Founder and CEO
Sometime in the last few years I, along with many of my clients and friends, have noticed a shift in the parent-child-grandparent continuum. Thinking it would be a great bonding experience I challenged my 24 year old son to join me and climb a 14,000 foot mountain in his now-home state of Colorado. Somewhere above where the trees end and the oxygen disappears I realized I was in trouble. It was Matthew Jr. who stepped in and encouraged me to keep going while I gasped my way, very slowly, up the hill. The ground shifted in our roles because he could see I needed help. We made it to the top and, similar to my marathon experience of years past, a big mountain climbing experience will NOT be repeated! Upon reflection, it made me realize that at some point they don’t need us in the same way they did when they were young. Also surprisingly, we need them now and will likely need them even more in the future.
In similar fashion we have watched as our parents have required our assistance. The topics vary, but our presence in their day to day lives has increased. Things that used to be simple become more complicated and health concerns, especially during a pandemic, are top-of-mind. This can become a delicate balancing act as we become, in either small or large fashion, a caregiver. Financial, health care, and living will decisions create tension as we want what’s best but, true to many people’s nature, we resist change.
Becoming a caregiver to a family member or loved one will probably occur at some point in your life, whether it’s due to an unexpected circumstances or the aging process. If you already are a caregiver or know someone who is, you may have some stories about how overwhelming it can be – emotionally and otherwise. Caregiving requires love, time and patience. The financial aspect of caregiving often doesn’t get the proper attention it requires.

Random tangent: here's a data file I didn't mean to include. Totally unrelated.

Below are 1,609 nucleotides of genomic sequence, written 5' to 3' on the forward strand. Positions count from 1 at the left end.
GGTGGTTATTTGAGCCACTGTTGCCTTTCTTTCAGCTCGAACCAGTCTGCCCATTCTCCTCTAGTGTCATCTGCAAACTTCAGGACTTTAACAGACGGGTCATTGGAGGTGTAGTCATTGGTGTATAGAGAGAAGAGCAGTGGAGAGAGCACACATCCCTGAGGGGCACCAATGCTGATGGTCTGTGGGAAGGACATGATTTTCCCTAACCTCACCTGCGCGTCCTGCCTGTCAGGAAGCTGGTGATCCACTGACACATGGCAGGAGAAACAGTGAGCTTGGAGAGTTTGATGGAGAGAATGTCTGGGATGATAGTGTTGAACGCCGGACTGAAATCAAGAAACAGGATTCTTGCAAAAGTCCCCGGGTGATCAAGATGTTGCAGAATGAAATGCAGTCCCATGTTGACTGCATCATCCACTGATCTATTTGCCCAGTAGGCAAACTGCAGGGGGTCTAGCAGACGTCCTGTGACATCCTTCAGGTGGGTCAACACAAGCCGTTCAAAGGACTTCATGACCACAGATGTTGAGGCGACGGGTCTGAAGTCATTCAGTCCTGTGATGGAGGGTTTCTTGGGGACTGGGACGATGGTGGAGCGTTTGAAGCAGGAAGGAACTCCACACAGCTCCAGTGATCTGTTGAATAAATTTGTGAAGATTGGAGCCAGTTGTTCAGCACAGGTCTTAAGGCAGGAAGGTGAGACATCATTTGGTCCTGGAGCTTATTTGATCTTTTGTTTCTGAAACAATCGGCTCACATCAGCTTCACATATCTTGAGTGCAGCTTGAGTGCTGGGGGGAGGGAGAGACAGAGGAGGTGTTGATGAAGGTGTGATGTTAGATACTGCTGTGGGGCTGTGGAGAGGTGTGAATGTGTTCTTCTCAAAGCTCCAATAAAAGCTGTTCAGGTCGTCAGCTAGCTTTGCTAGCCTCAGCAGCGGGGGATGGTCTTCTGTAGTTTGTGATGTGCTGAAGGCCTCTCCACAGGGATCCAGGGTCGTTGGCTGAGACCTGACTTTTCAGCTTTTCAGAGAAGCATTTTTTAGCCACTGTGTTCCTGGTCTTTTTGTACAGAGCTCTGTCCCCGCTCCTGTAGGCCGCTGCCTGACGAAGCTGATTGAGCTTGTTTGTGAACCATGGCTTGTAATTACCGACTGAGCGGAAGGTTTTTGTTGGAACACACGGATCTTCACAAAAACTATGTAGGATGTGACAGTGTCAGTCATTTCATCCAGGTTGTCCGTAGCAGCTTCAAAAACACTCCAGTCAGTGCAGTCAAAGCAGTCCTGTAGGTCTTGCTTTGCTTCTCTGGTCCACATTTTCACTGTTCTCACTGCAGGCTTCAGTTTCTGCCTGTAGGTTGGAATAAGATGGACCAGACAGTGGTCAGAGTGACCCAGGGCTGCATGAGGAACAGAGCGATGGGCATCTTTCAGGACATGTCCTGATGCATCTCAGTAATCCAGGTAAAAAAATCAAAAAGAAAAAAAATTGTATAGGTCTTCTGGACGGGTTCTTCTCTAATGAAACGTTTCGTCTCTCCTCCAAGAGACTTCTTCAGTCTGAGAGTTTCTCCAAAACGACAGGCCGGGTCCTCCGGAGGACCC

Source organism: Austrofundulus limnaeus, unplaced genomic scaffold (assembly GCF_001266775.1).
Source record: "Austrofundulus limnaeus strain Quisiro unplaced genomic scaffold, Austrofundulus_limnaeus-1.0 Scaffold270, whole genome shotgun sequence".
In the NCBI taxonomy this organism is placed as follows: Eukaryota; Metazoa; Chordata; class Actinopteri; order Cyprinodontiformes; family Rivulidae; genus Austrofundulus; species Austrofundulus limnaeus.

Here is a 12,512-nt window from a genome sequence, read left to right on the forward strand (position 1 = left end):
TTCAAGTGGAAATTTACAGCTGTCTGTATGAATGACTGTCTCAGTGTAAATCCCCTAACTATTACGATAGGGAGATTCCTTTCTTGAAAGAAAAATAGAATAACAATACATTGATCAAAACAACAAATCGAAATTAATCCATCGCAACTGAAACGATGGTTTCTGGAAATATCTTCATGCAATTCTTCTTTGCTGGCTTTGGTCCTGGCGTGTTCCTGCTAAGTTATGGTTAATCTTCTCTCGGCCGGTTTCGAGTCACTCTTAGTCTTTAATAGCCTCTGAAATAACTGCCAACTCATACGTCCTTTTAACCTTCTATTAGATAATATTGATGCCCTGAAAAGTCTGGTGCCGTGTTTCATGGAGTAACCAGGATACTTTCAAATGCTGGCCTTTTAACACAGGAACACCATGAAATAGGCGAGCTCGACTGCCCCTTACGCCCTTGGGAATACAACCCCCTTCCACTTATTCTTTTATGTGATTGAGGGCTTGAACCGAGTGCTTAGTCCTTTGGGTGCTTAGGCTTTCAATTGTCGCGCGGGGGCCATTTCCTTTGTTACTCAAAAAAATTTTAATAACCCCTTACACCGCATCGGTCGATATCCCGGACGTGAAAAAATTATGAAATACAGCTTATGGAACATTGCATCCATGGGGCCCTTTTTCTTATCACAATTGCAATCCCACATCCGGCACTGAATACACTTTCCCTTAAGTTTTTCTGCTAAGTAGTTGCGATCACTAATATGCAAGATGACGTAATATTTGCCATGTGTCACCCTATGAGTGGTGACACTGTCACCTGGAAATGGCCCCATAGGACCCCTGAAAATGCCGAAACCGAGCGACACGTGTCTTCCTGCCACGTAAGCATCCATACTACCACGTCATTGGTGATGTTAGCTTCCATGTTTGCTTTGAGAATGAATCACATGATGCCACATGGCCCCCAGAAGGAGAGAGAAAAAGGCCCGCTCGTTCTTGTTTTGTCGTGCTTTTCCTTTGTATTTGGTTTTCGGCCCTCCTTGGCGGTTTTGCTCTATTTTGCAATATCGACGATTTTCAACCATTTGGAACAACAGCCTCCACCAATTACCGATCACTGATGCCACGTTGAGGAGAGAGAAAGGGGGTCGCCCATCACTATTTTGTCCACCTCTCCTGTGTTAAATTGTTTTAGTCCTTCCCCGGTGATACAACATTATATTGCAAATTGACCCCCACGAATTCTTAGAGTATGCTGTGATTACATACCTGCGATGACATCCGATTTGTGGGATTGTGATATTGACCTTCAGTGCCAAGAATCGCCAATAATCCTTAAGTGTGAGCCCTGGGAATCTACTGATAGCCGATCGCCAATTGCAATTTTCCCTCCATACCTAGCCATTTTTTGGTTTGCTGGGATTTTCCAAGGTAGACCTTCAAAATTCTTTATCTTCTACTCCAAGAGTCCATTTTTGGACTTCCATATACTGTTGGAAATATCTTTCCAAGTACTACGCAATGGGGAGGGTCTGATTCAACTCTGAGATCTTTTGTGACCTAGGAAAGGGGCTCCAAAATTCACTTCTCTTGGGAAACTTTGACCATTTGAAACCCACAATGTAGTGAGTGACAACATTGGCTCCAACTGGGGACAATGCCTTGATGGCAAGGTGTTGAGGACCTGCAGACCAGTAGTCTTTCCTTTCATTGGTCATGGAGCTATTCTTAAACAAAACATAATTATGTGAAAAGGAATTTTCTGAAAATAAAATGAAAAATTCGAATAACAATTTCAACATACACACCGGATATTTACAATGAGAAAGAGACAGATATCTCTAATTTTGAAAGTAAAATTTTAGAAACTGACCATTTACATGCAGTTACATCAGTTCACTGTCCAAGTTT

Things can change quickly with our family members and both their financial and health care situations. When these changes catch us unprepared, it can cause panic and poor decision making. Opening up these conversations about where our family stands financially, arranging powers of attorney and assembling documents may not work best in a rush. These conversations also require compassion and patience. That’s why we encourage everyone to begin thinking, and talking, about these issues in the near term.
When we approached our family about getting more involved we definitely experienced some push back. Why do you want to know? We don’t need any help! Things are fine as they are!
What we have tried to do is present ourselves as a partner in the process, not an adversary. We’ve also gone very slow and offered up suggestions over time rather than all at once. Many of my clients have been successful by serving as a document organizer to open up the conversation.
Some other conversations starters include:
Getting the ball rolling is often the most difficult, but most important step in this process. We will be following up with some additional ideas and financial tips to help those of you now serving or contemplating the caregiving journey. Please share your feedback and experiences so we can share ideas as a community.
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Registered Representative of Sanctuary Securities Inc. and Investment Advisor Representative of Sanctuary Advisors, LLC. Securities offered through Sanctuary Securities, Inc., Member FINRA, SIPC. Advisory services offered through Sanctuary Advisors, LLC., a SEC Registered Investment Advisor. PrairieFire Wealth Planning is a DBA of Sanctuary Securities, Inc. and Sanctuary Advisors, LLC.